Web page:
I am uncertain about mark generation and our use of letter grades and percentages.
I am uncertain about top down prescribed siloed curricula.
I am uncertain of our report cards as representative of student learning.
I am uncertain of exactly what skills will best equip our students for their futures.
I am uncertain of our systems ability to adapt and evolve in a timely manner.
I am uncertain of our systems ability to provide a relevant and meaningful education to our students.

Yet. As a system, we continue to devote our limited energy towards maintaining a status quo of certainty
To evolve as a system do we have to embrace our collective uncertainties before we can experience meaningful systemic change?
For change to ripple throughout the system, do we need to let go of our facade of certainty to create a new status quo that embraces uncertainty?

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Image Shared on Flickr by Dean Shareski

Meanwhile

Our system’s exoskeleton sits propped up like a circus tent; the exterior imposingly large but inside vacuous and lacking life, sucked clean by how and where students are really learning. Our obsessive data collection (aka certainty) our primary propping mechanism. This mandated propping keeps us inside anchored and frozen in place. If we let go the tent will collapse, we inside trapped. In our pursuit to justify to ourselves and society that learning is in fact going on, we have inadvertently crushed, like insects, the potential for connected learning to occur.
Just, look at these grad rates–up! Look at these failures rates–less than one percent!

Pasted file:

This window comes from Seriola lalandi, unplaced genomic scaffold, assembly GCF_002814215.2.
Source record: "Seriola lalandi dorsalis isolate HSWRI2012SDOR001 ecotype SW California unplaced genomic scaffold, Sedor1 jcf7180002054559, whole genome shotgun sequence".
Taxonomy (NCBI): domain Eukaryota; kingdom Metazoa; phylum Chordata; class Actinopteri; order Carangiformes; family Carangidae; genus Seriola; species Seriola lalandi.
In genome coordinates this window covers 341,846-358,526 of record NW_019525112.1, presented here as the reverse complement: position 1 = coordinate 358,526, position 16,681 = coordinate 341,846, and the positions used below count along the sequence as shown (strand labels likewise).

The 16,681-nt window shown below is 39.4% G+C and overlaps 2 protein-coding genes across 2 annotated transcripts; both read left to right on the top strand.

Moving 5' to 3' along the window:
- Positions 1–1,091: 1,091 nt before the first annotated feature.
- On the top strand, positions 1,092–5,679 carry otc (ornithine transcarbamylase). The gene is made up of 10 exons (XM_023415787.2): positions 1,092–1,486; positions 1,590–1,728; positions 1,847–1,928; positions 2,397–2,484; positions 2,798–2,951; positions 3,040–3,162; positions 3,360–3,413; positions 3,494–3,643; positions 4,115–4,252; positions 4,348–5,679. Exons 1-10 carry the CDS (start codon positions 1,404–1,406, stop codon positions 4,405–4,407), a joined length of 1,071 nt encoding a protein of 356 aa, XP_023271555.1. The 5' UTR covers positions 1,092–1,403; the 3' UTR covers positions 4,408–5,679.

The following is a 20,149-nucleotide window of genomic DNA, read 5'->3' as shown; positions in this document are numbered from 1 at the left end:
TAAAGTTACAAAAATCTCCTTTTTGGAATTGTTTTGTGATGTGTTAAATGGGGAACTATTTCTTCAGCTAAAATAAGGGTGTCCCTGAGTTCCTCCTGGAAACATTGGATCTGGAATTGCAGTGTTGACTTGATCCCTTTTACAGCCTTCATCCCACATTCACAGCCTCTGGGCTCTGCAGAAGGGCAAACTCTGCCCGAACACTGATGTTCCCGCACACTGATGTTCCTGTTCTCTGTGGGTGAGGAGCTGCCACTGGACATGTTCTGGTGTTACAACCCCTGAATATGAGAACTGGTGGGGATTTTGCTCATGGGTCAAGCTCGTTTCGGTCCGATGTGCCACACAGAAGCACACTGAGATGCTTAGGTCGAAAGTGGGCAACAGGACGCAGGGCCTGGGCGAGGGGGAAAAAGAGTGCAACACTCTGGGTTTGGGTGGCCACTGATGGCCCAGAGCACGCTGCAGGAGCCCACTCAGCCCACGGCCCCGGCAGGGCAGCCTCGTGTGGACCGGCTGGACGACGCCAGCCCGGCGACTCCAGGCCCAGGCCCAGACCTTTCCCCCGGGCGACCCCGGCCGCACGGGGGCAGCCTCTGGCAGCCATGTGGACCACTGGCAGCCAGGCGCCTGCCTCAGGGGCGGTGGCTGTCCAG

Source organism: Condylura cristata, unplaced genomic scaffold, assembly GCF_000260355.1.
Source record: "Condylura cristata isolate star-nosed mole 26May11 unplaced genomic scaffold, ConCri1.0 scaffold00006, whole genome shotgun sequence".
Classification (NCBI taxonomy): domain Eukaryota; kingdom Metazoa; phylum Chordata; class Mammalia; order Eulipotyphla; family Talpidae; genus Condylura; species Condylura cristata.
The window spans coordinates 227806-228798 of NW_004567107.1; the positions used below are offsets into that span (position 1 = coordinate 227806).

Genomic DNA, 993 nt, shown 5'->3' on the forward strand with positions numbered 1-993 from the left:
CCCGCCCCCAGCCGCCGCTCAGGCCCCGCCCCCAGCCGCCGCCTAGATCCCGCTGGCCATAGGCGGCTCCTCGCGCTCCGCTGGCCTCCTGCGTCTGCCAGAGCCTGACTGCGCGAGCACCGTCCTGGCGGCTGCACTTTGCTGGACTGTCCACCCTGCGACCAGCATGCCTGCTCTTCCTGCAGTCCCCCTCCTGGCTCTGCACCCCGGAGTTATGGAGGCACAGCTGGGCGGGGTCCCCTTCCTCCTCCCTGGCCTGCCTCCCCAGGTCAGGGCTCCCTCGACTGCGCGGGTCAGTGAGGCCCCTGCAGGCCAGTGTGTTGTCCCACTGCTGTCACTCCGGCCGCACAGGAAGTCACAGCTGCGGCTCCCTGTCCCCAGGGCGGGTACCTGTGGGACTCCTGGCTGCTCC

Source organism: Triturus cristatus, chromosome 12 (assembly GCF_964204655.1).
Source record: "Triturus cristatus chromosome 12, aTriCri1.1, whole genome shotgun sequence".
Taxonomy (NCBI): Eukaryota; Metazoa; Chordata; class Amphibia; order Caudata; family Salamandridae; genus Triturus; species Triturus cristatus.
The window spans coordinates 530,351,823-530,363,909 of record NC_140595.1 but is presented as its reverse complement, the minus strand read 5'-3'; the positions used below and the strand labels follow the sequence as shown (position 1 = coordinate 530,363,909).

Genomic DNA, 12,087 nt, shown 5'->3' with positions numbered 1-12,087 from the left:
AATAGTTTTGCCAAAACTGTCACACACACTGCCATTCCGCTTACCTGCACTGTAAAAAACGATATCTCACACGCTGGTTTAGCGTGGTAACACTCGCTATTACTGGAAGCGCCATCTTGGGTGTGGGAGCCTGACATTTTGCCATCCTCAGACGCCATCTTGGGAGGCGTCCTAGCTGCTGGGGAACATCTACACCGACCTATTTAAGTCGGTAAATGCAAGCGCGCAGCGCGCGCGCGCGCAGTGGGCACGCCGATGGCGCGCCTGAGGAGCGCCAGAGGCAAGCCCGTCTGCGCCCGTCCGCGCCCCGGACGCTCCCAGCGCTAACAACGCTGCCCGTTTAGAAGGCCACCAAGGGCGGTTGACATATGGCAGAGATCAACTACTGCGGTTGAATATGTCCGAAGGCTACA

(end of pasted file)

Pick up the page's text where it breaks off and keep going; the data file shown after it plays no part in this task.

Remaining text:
We are certain…so certain.
So certain in fact that we keep all our feedback loops dialed in on this status quo of certainty. Any new behaviors patterns squelched as they disrupt the system’s ability to maintain homeostasis; life of the system superseding innovation of the system.

Meanwhile

Here we stand. Education. Standing stubbornly on our hierarchical particle based shores; siloed groupings guarding their piles of sand even as the grains wash out to sea. Adamant and petulant in the certainty of ourselves.
Stand here! We will not venture into these unknown waters! We are right! Foot stomp. Arms crossed. We are!

Meanwhile.

Uncertainty grows and like the fog rolls in. We on the shore, trapped in “analysis paralysis”, growing ever more hesitant and fearful to launch into the uncharted dark waters.
BUT we can’t launch…now. We need more…more…data, more certainty. Produce it and THEN we will launch.

Meanwhile.

Classrooms remain centered around asking, teaching, memorizing Googlable factoids. The primary focus to provide “bits” of just in case certainty to students, who remain decidedly uncertain about the relevance. The message unspoken but loud: